# What is happening to rotational kinetic energy when moment of inertia is changed?

I know this question is asked here a lot, but I just had to ask this to finalise the concept.

When a system lets say a rod of length $L$ and mass $M$ is rotating with angular speed $omega_1$ its initial angular momentum is $L1 = (1/12)ML^2\omega_1$ and its initial kinetic energy is $KE = (1/24)ML^2{\omega_1}^2$.

Now after some time the rod is folded in half its angular momentum kept conserved i.e. without applying any external force or torque, its new angular velocity becomes $\omega_2 = 4\omega_1$ and its new kinetic energy becomes $KE_2 = (1/6)ML^2{\omega_1}^2$.

This is 4 times the original kinetic energy when no external force works, since the rod is folded, you can even say melted and formed into a smaller and denser rod, it has not undergone compression/expansion of any sort but still there is change in kinetic energy.

The most sense I could make out of this was that all the particles while rotating felt a centripetal force and the particles of half of the rod under this force went in its direction and did some work which appears as the change in kinetic energy. I have written the same and a proof as an answer here.

Now if I am write in my concept where did this energy come from, tension was providing the centripetal force but no work was done against tension as the rod was folded in half not compressed. If I am wrong then where did the energy come from?

Extra: I also tried the analogy of this question in translatory motion, suppose there is body of mass $m$ moving with velocity $v$ suddenly, its mass becomes $m/2$ then its velocity becomes $2v$ and its KE becomes $4KE_1$ there is no need to explain the energy conservation here since mass suddenly does not disappear into thin air, however moment of inertia can be changed and hence the question.

Addendum : Since folding the rod seems to bring about unnecessary questions about ways of folding, you can imagine that if rod was melted and formed into a longer rod all the while the system was rotating and angular momentum conserved, then new length becomes $2L$ new angular velocity becomes ${\omega_1}/4$ and new KE becomes $(1/96)ML^2{\omega_1}^2$. This time the energy becomes ${1/4}^{th}$ of the initial, where did this energy go to ? Certainly movement against centripetal force takes place, but since there is no extension in existing rod, energy can not be stored as spring energy in it, or so I think.

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Well you have done some work folding the rod, as there is an outward reaction force (to balance centripetal acceleration) on any part of the rod, and to fold it you must reduce it's radius, thus do work against this force. Tryi it with a rod of length 4l, with joints at l and 3l (so that the centre of mass doesn't move along rod) and you should hopefully see that this work done by you on the rod balances the excess kinetic energy. – Zephyr Jan 13 '14 at 19:04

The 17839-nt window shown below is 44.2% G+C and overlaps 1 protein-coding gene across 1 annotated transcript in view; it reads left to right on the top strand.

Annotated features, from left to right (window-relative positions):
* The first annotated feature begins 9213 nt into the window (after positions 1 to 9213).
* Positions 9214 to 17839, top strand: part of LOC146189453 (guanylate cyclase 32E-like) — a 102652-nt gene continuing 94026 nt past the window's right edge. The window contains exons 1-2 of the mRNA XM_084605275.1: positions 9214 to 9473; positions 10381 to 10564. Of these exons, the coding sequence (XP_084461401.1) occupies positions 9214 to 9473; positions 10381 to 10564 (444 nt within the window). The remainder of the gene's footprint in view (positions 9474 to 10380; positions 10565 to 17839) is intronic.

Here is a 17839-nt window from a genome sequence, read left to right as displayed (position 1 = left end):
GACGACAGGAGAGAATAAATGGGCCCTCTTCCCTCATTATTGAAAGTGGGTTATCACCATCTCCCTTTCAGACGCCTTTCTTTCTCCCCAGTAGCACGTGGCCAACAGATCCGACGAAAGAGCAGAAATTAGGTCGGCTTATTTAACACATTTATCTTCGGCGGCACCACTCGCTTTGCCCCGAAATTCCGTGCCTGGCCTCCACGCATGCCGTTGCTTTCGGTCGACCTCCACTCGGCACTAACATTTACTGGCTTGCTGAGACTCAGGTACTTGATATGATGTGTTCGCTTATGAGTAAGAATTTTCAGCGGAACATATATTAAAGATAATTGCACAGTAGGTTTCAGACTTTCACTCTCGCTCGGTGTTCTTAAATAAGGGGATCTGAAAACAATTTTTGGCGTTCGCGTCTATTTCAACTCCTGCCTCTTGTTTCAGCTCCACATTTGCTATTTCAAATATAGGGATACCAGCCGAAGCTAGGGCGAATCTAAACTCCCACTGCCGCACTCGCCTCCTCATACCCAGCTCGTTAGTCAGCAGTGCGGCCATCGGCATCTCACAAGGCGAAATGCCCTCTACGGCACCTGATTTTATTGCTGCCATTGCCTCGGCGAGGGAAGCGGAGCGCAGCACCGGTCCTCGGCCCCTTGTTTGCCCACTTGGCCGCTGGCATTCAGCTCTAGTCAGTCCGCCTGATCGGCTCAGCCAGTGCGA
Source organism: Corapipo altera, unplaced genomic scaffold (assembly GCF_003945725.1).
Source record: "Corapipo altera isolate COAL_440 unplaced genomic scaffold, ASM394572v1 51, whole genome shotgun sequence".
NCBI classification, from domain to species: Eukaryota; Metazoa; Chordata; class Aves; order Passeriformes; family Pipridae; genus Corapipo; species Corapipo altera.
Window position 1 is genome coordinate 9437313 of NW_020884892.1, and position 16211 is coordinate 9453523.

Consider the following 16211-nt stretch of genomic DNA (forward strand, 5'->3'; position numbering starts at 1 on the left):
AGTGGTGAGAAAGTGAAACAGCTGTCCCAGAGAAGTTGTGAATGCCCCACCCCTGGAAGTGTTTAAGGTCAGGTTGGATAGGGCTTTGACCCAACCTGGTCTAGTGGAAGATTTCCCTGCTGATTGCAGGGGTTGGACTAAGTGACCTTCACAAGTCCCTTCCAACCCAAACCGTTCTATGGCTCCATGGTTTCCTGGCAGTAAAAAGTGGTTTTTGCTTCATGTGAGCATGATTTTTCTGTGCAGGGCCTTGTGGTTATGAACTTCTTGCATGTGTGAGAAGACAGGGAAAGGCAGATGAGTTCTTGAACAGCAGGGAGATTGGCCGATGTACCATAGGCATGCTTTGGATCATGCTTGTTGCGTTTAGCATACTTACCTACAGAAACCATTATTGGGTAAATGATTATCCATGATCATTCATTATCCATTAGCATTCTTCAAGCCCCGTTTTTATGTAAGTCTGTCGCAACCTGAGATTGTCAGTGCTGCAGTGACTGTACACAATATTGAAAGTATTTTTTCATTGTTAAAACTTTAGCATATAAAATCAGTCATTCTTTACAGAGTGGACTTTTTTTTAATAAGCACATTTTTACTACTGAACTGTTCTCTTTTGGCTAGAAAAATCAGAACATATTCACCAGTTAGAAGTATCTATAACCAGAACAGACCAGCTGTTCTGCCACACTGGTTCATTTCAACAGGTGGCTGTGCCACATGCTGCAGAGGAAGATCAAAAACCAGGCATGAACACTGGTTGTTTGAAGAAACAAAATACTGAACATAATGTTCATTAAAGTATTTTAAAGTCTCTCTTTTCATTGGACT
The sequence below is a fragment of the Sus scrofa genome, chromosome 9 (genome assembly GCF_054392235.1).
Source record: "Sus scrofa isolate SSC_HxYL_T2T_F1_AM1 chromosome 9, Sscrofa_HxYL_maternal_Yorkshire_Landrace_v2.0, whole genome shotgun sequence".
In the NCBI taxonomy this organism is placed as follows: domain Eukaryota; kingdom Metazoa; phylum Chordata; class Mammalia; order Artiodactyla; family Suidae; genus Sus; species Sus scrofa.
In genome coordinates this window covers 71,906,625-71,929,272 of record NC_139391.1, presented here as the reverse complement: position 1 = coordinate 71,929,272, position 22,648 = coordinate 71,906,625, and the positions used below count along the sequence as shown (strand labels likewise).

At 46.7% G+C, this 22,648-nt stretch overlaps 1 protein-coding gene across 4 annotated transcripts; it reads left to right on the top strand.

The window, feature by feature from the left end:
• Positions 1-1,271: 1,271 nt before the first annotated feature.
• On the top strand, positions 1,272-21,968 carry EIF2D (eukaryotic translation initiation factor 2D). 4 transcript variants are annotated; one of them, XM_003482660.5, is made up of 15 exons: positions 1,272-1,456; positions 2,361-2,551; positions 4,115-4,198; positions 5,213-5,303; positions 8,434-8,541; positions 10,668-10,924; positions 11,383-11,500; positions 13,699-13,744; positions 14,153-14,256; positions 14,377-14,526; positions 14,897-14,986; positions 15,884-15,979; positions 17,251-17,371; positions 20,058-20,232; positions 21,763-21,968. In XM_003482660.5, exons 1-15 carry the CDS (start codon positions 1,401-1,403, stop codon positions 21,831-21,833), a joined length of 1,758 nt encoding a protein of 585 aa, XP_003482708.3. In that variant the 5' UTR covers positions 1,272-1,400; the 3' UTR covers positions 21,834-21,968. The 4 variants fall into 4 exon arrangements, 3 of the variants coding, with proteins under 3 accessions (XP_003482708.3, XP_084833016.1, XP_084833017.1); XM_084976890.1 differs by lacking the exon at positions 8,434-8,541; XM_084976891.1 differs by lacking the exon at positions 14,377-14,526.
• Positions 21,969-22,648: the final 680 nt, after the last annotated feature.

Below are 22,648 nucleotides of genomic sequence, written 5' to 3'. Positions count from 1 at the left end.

How was work done against this forcd which should be along the rod at all times when the rod itself was folded, remeber it is neither being stretched nor compressed, no displacement along the force. – Rijul Gupta Jan 13 '14 at 19:09
the rod will not fold of it's own accord. the easiest way to think of it folding would be little motors at the joints, and it's these motors that would be doing work. (we can also think of us folding it by hand, but then it's harder to picture not disturbing the system) – Zephyr Jan 13 '14 at 19:11
as for no displacement in the direction of the force. imagine putting a dot on each end of the rod, the final result of folding (or melting or whatever) is that the two dots will now be half the distance, therefore one or both dots must have moved in the radial direction. – Zephyr Jan 13 '14 at 19:12

In honor of the Winter Olympics:

Consider an ice skater that has just gone into a spin with arms stretched out. If it helps, the skater is wearing lead bracelets on each wrist. As the skater spins, the angular momentum and angular kinetic energy are constant; friction with the air and with the ice can be eliminated. The skater must exert an inward centripetal force on the bracelets to keep them rotating in the same circle, but this force does no work, since the bracelets are not changing their radius of rotation.

Then the skater pulls in his arms and the bracelets, closer to his axis of rotation.

Several interrelated things happen:

1. since there is no external torque, the angular momentum of the system stays the same;
2. Since the various masses of the skater are all moving towards the axis of rotation, the total moment of inertia of the system decreases;
3. Combining 1 and 2, the angular velocity of the system increases; if the moment is halved, the angular velocity doubles
4. Combining 2 and 3, with some quantitative treatment, the angular kinetic energy increases; if the moment is halved and the angular velocity is doubled, the kinetic energy doubles;
5. The skater does work; his arms are now exerting an inward force through a distance as his arms draw the bracelets inward; the work done can be rigorously shown to be identical to the increase in kinetic energy...
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If initially arms were near and later the skater moves then away, then how will the energy be stored ? Muscular ? – Rijul Gupta Jan 13 '14 at 21:01